Now Cyrille is an Associate Professor in the School of Chemical Engineering, led by Prof Vicki Chen, in the faculty of Engineering at UNSW, an Australian Research Council Future Fellow, the Deputy Director of the Australian Centre for Nanomedicine, a member of the Centre for Advanced Macromolecular Design and an Australian citizen. “Australia has provided me with fantastic opportunities.”

His new techniques have allowed him to move into the world of nanotechnology and medicine, where he has developed new carriers of therapeutic agents, known as nanoparticles. Nanoparticles are conventionally made by combining chains of polymers which are hydrophilic (water-attractive) with chains of polymers that are hydrophobic (water-repellent). In the watery media of the biological world, these usually form little balls with hydrophobic hearts covered by a hydrophilic surface that carries the therapeutic compound.

Cyrille’s control of polymerisation is so good, however, that he can make polymer chains from both hydrophilic and hydrophobic monomers, and with water-attractive and water-repellent sections, they form nanoparticles. Nanoparticles formed in this way are much more sophisticated and highly-tuned for the job they have to do, and they allow the attached proteins to retain about 90 per cent of their normal activity.

What’s more Cyrille can now make the nanoparticles in different shapes—spherical, cylindrical, or just blobs (vesicles). And what he and his colleagues have found is that different shaped nanoparticles end up in different places inside cells, so the drugs they carry can be deposited with far more precision. His work in nanomedicine is performed in the Australian Centre for Nanomedicine led by Professors Justine Gooding and Maria Kavallaris, while his work in fundamental polymer synthesis is carried out in the Centre for Advanced Macromolecular Design led by Professors Per Zetterlund and Martina Stenzel.

One of the first applications of Cyrille’s nanoparticles has been as a carrier of nitric oxide for the treatment of biofilms. This technique was developed with a French microbiologist then in Australia, Dr Nicolas Barraud (now at the Institut Pasteur in Paris) and other colleagues, Professors Naresh Kumar, Thomas Davis and Scott Rice. Nitric oxide is used by cells for communication. Too much nitric oxide in the wrong place can disrupt communication.

So nitric oxide can be used, for instance, to disrupt the coordinated bacterial biofilms, which often form over surfaces. These bacterial biofilms are extremely difficult to treat due to their strong resistance against antibiotics. Nitric oxide can be used to clear the infectious bacterial biofilms which form on medical devices such as catheters, and are responsible for more than 100,000 deaths worldwide per year. Furthermore, biofilm infections, such as pneumonia in cystic fibrosis patients, chronic wounds and chronic otitis media, affect millions of people in the developed world each year and many deaths occur as a consequence.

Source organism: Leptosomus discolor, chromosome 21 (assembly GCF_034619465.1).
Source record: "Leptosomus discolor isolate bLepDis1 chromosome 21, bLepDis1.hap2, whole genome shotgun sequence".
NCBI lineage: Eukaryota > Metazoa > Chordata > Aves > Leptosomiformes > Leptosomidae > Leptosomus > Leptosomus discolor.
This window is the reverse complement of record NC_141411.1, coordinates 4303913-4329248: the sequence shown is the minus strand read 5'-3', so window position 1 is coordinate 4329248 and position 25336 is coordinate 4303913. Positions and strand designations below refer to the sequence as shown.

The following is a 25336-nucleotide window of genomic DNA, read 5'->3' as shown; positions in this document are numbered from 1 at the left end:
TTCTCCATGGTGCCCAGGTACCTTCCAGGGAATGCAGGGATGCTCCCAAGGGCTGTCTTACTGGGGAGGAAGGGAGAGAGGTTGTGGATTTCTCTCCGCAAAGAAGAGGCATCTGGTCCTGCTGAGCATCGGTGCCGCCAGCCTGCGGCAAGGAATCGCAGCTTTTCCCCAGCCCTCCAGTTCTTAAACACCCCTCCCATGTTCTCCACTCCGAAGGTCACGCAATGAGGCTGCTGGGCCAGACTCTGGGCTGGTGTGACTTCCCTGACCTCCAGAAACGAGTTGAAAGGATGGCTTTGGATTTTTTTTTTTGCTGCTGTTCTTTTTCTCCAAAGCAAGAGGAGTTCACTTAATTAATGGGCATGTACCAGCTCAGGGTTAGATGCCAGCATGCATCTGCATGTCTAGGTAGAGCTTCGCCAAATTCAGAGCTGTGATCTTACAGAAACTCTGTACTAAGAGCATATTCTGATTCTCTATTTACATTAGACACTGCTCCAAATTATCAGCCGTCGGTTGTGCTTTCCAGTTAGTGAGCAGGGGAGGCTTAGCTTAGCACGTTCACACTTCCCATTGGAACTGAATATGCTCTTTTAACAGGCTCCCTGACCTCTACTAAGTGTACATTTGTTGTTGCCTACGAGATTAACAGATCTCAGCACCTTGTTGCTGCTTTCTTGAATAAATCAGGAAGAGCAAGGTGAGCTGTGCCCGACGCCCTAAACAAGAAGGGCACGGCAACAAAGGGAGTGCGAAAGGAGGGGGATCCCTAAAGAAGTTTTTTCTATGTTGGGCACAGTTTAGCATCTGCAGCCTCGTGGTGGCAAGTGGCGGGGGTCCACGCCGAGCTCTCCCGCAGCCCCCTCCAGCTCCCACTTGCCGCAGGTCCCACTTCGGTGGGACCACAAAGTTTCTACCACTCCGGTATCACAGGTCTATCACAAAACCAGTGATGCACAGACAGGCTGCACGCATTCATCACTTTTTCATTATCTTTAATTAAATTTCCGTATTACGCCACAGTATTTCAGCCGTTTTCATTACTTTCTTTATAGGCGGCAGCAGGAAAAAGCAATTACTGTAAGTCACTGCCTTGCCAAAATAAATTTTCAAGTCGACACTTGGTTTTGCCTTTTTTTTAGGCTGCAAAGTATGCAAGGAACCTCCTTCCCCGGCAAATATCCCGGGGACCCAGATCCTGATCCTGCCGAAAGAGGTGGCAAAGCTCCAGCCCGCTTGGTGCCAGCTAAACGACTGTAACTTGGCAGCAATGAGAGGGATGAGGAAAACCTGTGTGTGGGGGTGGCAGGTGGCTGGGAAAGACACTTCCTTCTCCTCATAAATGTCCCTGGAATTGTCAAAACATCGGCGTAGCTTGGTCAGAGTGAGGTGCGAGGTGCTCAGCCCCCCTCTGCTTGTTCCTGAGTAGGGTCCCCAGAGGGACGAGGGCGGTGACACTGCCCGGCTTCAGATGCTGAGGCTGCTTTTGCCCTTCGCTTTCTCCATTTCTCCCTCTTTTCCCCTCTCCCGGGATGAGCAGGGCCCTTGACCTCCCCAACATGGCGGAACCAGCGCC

But Cyrille’s nanoparticles can also carry all sorts of active biological macromolecules too—proteins, carbohydrates and nucleic acids, such as DNA and therapeutic agents (chemotherapy agents). Already, with Children’s Cancer Institute of Australia, in collaboration with Professors Maria Kavallaris, Phoebe Philips and Joshua McCarroll, Cyrille is working on a carrier of a nucleic acid compound which can be used to treat pancreatic cancer.

He has also incorporated magnetic iron oxide into his nanocarriers. This allows the nanoparticles to be guided into position by magnetism and then heated magnetically to release the drug or compound they are carrying. What’s more, the iron oxide acts as a contrast agent that is picked up by magnetic resonance imaging. So the whole process of treatment can be observed.

Natural macromolecules, Cyrille says, are very complex polymers with a perfect organisation. DNA is a chain of nucleic acids, for instance, and proteins of amino acids. Cellulose and starch are chains of sugars. Their perfection results from the exceptional information storage properties of DNA, while the sequence of amino acids confers the specific function of proteins.

Eventually, Cyrille Boyer wants to be able to build such polymers from scratch. He’s come such a long way so far—who’s to say he won’t?

Qualifications

2006 PhD (Polymer Chemistry), University of Montpellier II, France
2002 Master in Materials Science, University of Montpellier II, France
2001 Bachelor of Chemistry, University of Montpellier II, France

Career highlights

2015 – 2017 High-end Foreign Expert, Chinese Government
2015 Organising committee, Australian Polymer Symposium and 5th International Nanomedicine Conference
2015 Co-organiser, “Advances in Polymers for Medicine” symposium, PacifiChem, Hawaii, USA
2015 Emerging Investigator, Polymer Chemistry (RSC publisher)
2014 Finalist, New South Innovations Innovation Award
2014 Organising committee, 4th International Nanomedicine Conference, Sydney
2013 – ongoing Deputy Director, Australian Centre for NanoMedicine
2013 “Emerging Investigator”, Chemical Communication
2013 “Rising Star and Young Nanoarchitect in Materials Science”, Journal of Materials Science
2013 University of New South Wales (UNSW) Research Staff Excellence Award (Faculty of Engineering)
2013 – ongoing Associate Professor, School of Chemical Engineering, UNSW
2012 Australian Research Council (ARC) Future Fellow, UNSW
2012 “Rising Star in Polymer Sciences”, Macromolecular Rapid Communication
2012 Scopus Young Researcher of the Year Award (Engineering and Technology)
2009 Australian Research Council (ARC) Australian Postdoctoral Fellow
2006 – 2009 Postdoctoral Researcher, UNSW

Further reading

research.unsw.edu.au/people/associate-professor-cyrille-andre-boyer

http://www.rsc.org/chemistryworld/2014/12/spinach-chlorophyll-raft-polymerisation